Damage to the Thang Long Citadel ruins

Hanoi’s  Thang Long Citadel sustained some damaged when construction works at an adjacent site caused a protective wall to be damaged and mud flowed in. The citadel has over 1,000 years of history and is a Unesco World Heritage Site.

Damage to the Thang Long Citadel Ruins, Vietnam Net Bridge 20110412

Thang Long Royal Citadel cracked and sunk
Vietnam Net Bridge, 12 April 2011

UNESCO to inspect Thang Long Royal Citadel in June
Vietnam Net Bridge, 14 April 2011

The construction of the National Assembly House has affected the archaeological site in Thang Long Royal Citadel at N0 18, Hoang Dieu Street, Hanoi.

According to the Institute for Archaeology, a section of the wall to protect the northern area of the relic collapsed while the structure of soil layers of the relic was broken.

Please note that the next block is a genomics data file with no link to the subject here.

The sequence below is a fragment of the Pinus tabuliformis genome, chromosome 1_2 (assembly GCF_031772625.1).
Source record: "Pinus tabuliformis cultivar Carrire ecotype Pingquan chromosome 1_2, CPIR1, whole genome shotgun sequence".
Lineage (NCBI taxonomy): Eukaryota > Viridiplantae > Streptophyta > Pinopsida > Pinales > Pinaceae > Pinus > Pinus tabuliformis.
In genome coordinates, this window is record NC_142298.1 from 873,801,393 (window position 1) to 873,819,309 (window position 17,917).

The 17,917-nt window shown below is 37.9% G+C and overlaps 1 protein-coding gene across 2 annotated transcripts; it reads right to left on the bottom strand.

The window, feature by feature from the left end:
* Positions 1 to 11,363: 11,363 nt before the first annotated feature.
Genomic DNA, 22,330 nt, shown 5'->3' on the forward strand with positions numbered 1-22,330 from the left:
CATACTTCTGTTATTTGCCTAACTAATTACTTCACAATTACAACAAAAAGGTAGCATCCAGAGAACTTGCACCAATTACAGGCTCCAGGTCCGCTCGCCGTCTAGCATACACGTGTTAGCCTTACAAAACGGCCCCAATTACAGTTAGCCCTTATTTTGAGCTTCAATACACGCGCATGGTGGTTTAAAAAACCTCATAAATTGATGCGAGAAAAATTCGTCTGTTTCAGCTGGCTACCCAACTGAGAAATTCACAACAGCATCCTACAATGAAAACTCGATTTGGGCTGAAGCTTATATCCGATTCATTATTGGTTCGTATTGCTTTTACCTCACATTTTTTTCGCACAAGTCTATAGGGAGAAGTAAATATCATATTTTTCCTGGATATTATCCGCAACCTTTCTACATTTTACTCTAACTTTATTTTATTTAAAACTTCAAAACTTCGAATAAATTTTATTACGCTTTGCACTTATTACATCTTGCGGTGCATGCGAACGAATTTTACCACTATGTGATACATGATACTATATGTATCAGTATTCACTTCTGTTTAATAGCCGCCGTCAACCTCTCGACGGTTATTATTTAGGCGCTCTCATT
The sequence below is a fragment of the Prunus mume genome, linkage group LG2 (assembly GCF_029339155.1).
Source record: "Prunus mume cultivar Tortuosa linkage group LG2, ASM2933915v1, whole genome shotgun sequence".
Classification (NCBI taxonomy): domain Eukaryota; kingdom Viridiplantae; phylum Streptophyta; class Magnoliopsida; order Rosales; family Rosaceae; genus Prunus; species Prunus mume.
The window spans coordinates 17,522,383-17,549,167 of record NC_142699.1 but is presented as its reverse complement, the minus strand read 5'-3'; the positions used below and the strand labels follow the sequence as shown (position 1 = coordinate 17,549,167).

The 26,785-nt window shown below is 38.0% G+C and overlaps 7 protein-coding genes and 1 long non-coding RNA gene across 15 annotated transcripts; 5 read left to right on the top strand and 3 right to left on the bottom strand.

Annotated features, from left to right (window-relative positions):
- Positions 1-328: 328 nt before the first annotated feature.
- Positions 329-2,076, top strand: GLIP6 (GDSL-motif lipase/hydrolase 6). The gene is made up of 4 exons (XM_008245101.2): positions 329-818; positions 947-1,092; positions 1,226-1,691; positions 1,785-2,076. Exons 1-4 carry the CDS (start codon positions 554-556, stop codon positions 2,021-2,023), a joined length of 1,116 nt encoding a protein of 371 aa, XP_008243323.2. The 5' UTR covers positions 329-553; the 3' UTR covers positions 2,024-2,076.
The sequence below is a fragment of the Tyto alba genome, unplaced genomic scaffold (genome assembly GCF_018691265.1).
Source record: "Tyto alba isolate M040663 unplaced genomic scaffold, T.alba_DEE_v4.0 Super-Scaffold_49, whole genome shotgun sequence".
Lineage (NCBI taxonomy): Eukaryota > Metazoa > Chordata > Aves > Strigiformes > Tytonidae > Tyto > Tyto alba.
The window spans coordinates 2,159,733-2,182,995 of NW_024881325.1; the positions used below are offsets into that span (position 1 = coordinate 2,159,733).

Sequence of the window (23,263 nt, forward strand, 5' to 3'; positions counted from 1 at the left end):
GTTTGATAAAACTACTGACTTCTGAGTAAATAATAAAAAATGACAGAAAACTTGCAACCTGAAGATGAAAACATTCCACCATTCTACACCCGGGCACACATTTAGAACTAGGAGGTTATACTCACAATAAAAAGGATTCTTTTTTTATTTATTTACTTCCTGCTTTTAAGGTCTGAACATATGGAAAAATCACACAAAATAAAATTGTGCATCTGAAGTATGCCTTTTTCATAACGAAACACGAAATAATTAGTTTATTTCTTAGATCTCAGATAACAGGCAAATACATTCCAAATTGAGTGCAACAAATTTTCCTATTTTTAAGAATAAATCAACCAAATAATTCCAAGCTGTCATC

Mud water has overflowed from the National Assembly House project to the relic.

The Institute for Archaeology said that the landmark of the relic has been broken. The National Assembly House project also caused the relic to sink, affecting the preservation of this important relic.

Excavated in 2003 with hundreds of valuable items of the Dynasties of Ly, Tran, etc., the Thang Long Royal Citadel was recognized by the UNESCO as the World Cultural Heritage in August 2010.


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Author: Noel Tan

Dr Noel Hidalgo Tan is the Senior Specialist in Archaeology at SEAMEO-SPAFA, the Southeast Asian Regional Centre for Archaelogy and Fine Arts.

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